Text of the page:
WASHINGTON, Feb. 7 /PRNewswire/ -- The Association of American Publishers has arranged a Feb. 14 meeting with representatives of the Public Interest Research Group (PIRG) to review recent surveys relating to college textbooks. "For more than a year we have offered our resources and those of our members and independent experts to help to build bridges and share knowledge with the Public Interest Research Group," said Patricia Schroeder, president and chief executive officer of the Association of American Publishers. "We understand that the increase in tuition and student fees, along with the cost of textbooks, is putting a great deal of pressure on students and parents. And I know that paying cash for college textbooks has been an emotional issue for as long as I can remember. It was for me and my children," Schroeder said. "Still, that doesn't justify all of the misinformation and misunderstanding we've seen over the last few days. Citing the Producer Price Index (PPI), as a source for tracking the price of textbooks is just wrong. The PPI does not represent what students actually pay for textbooks. PIRG failed to explain that the PPI is an index which represents wholesale prices of educational materials," Schroeder said. "Publishers do not use the PPI, finding it uninformative. The Bureau of Labor Statistics, which produces the PPI, does not share where its information comes from so publishers cannot tell what the PPI is measuring. The PPI does not measure what students pay for textbooks. It does not take into account used book sales, which have grown rapidly over the last 15 years. It does not take into account what students receive when they sell their used books. It is an index that does not measure volume. This final point is especially telling because PPI's numbers do not reflect the recent surge in sales of alternative, low cost editions offered by publishers," Schroeder continued. "There are a variety of sources that do measure what students spend -- the College Board, the State of Illinois and the State of California -- and these sources are all generally consistent with Student Monitor data. Student Monitor also tracks the number of books students are buying; that number has remained consistent over time which indicates students are not buying fewer, more expensive books," Schroeder added. "Ironically, among PIRG's demands are business changes that would actually raise the prices students pay for textbooks. PIRG criticizes the selling of textbooks in poorer overseas markets for lower prices than in the U.S. In reality, this is a way for publishers to recoup some of their investment in a book and hold down the prices in the United States. Overseas sales, although a small fraction of U.S. sales, allow publishers to spread their costs across a greater print run, containing U.S. edition costs," she said. "PIRG is also demanding that publishers end their practice of selling texts and supplemental learning materials in a single package. PIRG has not acknowledged that publishers do offer these items a la carte and that when they are packaged together there is a considerable cost savings to the student," Schroeder said. "PIRG has chosen to ignore or attack independent research on the issue. Zogby International, for example, did a nationwide survey of college faculty in December. Zogby is recognized worldwide for the quality of its work but PIRG has demeaned its findings because they are different from those put together by PIRG's student volunteers. We've offered PIRG, in writing, access to Zogby's statisticians and analysts," she said. "We are hopeful that our meeting will be the basis of an ongoing dialogue that will lead to better understanding and solutions that will refocus discussions where they need to be, on educating students," Schroeder concluded. The Association of American Publishers is the national trade association of the U.S. book publishing industry. AAP's approximately three hundred members include most commercial book publishers in the United States, as well as smaller and nonprofit publishers, university presses, and scholarly societies. For more information, please visit http://www.publishers.org/.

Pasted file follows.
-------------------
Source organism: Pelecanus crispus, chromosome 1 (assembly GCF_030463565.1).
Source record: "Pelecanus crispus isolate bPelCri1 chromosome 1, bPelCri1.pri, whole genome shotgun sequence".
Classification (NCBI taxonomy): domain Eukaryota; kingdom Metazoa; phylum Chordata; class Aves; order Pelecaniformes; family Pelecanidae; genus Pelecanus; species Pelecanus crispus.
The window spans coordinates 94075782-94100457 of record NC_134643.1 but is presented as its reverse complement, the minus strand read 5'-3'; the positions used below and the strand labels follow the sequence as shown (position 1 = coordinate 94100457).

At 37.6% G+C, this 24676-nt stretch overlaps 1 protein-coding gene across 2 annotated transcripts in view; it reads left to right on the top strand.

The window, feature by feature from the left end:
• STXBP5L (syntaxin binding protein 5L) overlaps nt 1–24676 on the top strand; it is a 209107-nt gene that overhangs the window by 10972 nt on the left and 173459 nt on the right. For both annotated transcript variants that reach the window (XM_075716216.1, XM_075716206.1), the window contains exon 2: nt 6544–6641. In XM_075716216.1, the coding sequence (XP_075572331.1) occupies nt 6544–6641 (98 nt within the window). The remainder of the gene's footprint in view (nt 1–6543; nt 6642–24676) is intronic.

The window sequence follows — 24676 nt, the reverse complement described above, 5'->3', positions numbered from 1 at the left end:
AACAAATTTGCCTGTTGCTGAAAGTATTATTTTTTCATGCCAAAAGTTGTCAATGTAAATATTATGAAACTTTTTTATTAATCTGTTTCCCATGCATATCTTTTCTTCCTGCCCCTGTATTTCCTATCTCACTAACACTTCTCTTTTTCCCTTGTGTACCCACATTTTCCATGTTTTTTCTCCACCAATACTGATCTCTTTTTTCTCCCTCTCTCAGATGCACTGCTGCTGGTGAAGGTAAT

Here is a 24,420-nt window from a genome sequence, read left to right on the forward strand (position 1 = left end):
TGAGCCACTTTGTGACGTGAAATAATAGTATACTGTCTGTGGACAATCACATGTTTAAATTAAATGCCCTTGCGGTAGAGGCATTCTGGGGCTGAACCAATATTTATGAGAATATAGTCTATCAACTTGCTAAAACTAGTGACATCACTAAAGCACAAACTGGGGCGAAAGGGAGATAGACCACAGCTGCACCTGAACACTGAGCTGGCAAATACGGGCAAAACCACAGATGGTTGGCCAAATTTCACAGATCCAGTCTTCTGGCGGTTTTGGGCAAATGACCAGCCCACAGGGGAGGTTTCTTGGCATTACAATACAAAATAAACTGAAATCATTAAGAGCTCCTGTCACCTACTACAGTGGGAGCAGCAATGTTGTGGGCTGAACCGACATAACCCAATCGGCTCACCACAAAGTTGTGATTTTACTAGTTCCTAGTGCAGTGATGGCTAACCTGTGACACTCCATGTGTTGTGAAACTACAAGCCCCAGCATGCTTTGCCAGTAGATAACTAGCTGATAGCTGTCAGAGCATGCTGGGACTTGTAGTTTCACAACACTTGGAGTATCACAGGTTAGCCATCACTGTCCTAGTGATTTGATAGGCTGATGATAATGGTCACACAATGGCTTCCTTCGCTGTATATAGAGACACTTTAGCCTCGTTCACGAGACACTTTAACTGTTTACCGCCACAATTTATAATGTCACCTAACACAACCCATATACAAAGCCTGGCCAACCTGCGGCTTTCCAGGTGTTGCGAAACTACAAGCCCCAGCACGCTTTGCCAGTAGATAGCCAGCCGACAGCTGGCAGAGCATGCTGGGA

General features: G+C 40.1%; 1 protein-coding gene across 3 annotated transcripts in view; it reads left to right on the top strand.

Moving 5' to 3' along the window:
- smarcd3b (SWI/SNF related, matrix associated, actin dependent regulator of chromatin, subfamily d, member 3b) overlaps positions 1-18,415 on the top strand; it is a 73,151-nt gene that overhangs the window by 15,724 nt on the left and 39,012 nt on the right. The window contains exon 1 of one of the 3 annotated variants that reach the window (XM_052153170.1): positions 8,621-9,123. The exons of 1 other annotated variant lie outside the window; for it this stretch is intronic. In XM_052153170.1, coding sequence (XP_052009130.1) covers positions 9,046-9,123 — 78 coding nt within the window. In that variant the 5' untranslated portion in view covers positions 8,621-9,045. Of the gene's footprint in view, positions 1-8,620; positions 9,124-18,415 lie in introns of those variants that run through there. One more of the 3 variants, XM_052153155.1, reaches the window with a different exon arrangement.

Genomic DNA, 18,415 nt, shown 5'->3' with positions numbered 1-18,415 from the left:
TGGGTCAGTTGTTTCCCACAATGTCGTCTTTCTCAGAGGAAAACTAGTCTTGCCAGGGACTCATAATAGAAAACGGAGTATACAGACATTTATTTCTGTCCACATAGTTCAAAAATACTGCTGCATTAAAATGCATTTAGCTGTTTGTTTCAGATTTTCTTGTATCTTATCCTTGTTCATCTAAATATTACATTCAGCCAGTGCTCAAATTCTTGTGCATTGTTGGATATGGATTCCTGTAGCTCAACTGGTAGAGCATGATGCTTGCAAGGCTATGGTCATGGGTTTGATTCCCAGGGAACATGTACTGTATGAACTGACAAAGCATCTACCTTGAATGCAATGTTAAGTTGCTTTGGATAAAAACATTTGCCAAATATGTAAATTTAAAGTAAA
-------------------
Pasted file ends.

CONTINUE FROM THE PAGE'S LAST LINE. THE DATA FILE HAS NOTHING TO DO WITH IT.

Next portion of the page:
SOURCE Association of American Publishers